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Bent-Over Barbell Row

Targets: Lats, teres major and minor, rhomboids, trapezius, infraspinatus

Start: Take a shoulder-width stance in front of a loaded barbell, and lean forward at your waist until your torso is roughly parallel with the floor, knees slightly bent. Grasp the bar just outside the outer edge of each foot. Tense the muscles of your core, and keep your lower back tight, maintaining its natural curve.

Action: Without bouncing or raising your upper body, pull the barbell toward your abdomen, tracking just inches from your legs, bringing your elbows high and above the level of your back, then slowly lower the bar along the same path. Don’t touch the weight down to the floor between reps.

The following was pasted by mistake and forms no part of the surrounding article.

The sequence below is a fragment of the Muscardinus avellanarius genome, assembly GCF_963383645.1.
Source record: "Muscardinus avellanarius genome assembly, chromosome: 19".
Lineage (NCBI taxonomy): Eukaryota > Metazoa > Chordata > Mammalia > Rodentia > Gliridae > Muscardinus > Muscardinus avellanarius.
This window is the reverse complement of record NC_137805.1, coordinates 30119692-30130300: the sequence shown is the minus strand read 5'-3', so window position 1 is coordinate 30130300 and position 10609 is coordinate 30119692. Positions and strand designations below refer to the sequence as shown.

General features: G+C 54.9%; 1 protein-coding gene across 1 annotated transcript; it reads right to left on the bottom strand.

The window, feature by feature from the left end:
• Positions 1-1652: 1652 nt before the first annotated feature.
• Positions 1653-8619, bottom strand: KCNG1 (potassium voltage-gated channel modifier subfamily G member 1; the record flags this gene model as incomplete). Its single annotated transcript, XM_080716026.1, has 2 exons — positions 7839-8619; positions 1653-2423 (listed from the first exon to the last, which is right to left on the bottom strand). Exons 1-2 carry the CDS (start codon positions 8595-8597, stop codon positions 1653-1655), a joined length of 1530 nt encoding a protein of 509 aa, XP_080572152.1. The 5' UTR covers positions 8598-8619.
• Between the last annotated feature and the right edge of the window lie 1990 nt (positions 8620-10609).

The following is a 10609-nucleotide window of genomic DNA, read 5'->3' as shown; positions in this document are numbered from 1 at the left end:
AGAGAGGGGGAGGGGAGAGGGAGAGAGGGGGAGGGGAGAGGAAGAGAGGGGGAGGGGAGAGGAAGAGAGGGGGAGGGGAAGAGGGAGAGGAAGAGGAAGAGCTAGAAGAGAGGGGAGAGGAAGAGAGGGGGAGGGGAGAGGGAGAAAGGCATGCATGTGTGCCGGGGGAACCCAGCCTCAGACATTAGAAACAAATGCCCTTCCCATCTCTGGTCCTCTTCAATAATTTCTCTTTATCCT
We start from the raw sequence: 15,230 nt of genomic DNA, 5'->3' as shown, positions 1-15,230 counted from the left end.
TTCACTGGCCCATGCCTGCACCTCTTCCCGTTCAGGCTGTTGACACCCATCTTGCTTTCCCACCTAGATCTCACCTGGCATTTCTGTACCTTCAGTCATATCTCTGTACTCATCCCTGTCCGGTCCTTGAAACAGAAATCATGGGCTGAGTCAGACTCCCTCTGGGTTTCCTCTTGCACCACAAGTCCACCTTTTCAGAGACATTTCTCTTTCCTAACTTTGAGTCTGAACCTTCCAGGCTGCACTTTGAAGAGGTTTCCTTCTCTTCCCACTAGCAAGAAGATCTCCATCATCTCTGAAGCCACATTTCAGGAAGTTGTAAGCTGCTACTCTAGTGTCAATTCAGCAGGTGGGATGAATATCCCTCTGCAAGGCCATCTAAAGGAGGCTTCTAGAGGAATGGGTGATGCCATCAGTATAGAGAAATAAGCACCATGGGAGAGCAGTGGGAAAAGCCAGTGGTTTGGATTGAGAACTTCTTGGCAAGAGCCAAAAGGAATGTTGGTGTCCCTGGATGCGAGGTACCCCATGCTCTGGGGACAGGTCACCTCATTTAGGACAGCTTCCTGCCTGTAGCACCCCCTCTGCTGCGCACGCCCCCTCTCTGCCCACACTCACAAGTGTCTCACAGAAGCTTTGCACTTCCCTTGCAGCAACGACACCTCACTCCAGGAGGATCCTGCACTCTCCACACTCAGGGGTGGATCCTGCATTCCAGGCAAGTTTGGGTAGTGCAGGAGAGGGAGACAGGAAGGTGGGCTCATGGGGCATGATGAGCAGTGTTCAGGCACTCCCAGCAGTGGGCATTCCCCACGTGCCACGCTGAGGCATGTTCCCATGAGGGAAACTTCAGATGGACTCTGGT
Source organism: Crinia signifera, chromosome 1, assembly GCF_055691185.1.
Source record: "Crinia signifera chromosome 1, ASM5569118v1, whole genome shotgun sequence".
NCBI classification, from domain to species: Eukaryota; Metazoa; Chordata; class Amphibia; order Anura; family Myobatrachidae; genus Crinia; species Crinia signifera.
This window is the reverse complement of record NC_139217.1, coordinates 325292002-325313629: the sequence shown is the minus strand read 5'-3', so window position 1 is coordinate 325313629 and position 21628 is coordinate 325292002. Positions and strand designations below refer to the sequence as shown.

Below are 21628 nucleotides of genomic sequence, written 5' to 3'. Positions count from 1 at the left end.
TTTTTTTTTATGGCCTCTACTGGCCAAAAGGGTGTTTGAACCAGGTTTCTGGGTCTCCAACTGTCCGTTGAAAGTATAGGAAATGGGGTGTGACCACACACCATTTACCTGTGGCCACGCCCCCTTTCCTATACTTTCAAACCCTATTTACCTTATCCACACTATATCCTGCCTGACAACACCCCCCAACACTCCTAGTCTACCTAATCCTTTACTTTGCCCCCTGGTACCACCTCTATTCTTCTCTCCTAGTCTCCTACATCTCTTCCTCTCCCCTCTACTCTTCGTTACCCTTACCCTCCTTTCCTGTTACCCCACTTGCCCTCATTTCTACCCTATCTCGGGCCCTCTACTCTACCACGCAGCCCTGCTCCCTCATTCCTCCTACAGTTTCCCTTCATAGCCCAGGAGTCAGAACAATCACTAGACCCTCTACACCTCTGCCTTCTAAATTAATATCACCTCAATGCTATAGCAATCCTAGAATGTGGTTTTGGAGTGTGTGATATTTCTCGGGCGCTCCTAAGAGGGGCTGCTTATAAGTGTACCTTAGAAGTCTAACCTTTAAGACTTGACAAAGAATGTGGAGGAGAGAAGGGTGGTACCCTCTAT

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T-Bar Row

Targets: Lats, teres major and minor, rhomboids, trapezius, infraspinatus

Start: Place an unloaded end of a barbell in a corner of a wall or, in this instance, a power rack. Load the other end with weight, then straddle it, grasping the bar hand-over-hand about a foot below the plates on the weighted end. Keep your head neutral, chest up and flex your core and lower back to maintain the natural curvature of the spine.

Action: Pull the bar toward you, keeping your elbows close to your body. Do not allow your upper body to rise in the effort to pull the weight upward. Hold the top position momentarily, then lower the weight under control, stopping an inch or so off the floor and starting the next rep.

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Rack Deadlift